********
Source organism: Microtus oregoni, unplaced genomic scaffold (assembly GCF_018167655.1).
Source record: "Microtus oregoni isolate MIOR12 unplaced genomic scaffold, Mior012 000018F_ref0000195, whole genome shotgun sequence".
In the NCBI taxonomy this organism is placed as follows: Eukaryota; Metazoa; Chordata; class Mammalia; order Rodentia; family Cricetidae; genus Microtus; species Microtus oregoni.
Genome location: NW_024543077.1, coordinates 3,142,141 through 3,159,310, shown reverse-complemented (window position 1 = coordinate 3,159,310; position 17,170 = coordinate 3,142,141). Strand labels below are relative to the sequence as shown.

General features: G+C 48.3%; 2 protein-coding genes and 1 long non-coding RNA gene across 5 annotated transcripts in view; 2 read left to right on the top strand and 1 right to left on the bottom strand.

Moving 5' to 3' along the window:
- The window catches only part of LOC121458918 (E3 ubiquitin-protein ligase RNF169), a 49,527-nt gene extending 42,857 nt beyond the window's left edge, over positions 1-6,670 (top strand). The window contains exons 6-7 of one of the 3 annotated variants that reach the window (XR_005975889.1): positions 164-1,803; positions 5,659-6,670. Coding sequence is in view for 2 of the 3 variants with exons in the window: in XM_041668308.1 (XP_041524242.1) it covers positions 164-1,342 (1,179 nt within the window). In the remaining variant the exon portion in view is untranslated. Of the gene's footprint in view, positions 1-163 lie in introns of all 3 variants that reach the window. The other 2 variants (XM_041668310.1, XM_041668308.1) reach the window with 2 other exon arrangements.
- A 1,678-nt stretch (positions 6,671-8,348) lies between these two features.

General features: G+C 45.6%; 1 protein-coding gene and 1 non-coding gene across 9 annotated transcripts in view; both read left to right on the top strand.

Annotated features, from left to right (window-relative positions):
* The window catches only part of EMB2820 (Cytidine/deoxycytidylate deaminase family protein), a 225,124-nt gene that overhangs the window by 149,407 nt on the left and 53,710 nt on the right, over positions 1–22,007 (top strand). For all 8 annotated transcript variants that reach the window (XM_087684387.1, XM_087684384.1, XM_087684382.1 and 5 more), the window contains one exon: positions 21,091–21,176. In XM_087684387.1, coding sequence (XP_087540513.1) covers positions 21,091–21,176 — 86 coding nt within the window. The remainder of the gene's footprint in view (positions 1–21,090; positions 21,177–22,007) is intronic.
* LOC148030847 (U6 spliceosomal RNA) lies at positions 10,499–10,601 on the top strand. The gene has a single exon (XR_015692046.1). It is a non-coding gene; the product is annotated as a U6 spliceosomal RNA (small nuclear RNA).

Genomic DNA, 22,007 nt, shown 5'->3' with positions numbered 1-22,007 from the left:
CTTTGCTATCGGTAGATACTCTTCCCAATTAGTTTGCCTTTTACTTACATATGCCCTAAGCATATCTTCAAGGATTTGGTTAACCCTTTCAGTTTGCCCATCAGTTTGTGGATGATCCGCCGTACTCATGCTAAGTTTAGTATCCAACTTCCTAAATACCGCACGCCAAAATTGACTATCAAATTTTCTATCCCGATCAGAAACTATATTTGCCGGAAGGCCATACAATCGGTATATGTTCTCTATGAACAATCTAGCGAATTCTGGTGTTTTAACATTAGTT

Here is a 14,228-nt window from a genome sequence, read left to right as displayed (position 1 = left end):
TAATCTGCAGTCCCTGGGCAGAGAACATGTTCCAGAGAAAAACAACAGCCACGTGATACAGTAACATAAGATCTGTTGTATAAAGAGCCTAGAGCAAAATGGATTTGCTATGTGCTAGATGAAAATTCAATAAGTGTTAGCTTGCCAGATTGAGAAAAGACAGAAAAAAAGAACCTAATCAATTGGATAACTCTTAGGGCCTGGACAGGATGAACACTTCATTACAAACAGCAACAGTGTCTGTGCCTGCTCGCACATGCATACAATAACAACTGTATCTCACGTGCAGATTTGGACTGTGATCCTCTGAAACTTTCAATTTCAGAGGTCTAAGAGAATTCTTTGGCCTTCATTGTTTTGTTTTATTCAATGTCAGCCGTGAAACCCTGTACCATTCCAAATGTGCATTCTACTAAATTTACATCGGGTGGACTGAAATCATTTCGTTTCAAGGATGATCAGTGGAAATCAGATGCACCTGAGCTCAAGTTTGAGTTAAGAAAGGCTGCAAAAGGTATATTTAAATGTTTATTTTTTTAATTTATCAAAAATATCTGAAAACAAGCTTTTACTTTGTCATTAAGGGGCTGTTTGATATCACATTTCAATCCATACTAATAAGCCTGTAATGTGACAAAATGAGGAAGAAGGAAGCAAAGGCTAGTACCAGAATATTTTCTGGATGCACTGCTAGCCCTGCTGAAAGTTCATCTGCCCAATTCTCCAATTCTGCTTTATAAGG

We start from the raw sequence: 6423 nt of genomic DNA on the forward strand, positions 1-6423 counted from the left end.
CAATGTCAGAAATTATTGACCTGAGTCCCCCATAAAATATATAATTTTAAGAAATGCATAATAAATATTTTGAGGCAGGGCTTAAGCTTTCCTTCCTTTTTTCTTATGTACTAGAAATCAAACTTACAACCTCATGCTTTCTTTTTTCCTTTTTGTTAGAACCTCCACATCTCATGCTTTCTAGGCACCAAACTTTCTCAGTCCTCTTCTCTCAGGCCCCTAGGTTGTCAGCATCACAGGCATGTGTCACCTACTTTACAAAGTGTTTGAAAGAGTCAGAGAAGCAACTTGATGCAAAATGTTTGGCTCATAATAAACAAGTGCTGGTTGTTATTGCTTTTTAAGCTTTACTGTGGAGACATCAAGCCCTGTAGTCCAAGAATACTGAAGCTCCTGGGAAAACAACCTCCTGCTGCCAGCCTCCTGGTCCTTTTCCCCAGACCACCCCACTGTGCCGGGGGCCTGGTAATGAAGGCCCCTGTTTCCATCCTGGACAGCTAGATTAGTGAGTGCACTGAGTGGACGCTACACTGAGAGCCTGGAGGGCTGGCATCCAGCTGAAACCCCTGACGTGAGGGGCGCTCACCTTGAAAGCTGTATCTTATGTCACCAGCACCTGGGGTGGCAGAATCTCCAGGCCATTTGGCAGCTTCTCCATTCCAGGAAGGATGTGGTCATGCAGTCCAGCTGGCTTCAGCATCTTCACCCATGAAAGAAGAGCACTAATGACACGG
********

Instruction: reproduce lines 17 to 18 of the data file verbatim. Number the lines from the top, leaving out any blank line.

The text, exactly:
We start from the raw sequence: 6423 nt of genomic DNA on the forward strand, positions 1-6423 counted from the left end.
CAATGTCAGAAATTATTGACCTGAGTCCCCCATAAAATATATAATTTTAAGAAATGCATAATAAATATTTTGAGGCAGGGCTTAAGCTTTCCTTCCTTTTTTCTTATGTACTAGAAATCAAACTTACAACCTCATGCTTTCTTTTTTCCTTTTTGTTAGAACCTCCACATCTCATGCTTTCTAGGCACCAAACTTTCTCAGTCCTCTTCTCTCAGGCCCCTAGGTTGTCAGCATCACAGGCATGTGTCACCTACTTTACAAAGTGTTTGAAAGAGTCAGAGAAGCAACTTGATGCAAAATGTTTGGCTCATAATAAACAAGTGCTGGTTGTTATTGCTTTTTAAGCTTTACTGTGGAGACATCAAGCCCTGTAGTCCAAGAATACTGAAGCTCCTGGGAAAACAACCTCCTGCTGCCAGCCTCCTGGTCCTTTTCCCCAGACCACCCCACTGTGCCGGGGGCCTGGTAATGAAGGCCCCTGTTTCCATCCTGGACAGCTAGATTAGTGAGTGCACTGAGTGGACGCTACACTGAGAGCCTGGAGGGCTGGCATCCAGCTGAAACCCCTGACGTGAGGGGCGCTCACCTTGAAAGCTGTATCTTATGTCACCAGCACCTGGGGTGGCAGAATCTCCAGGCCATTTGGCAGCTTCTCCATTCCAGGAAGGATGTGGTCATGCAGTCCAGCTGGCTTCAGCATCTTCACCCATGAAAGAAGAGCACTAATGACACGG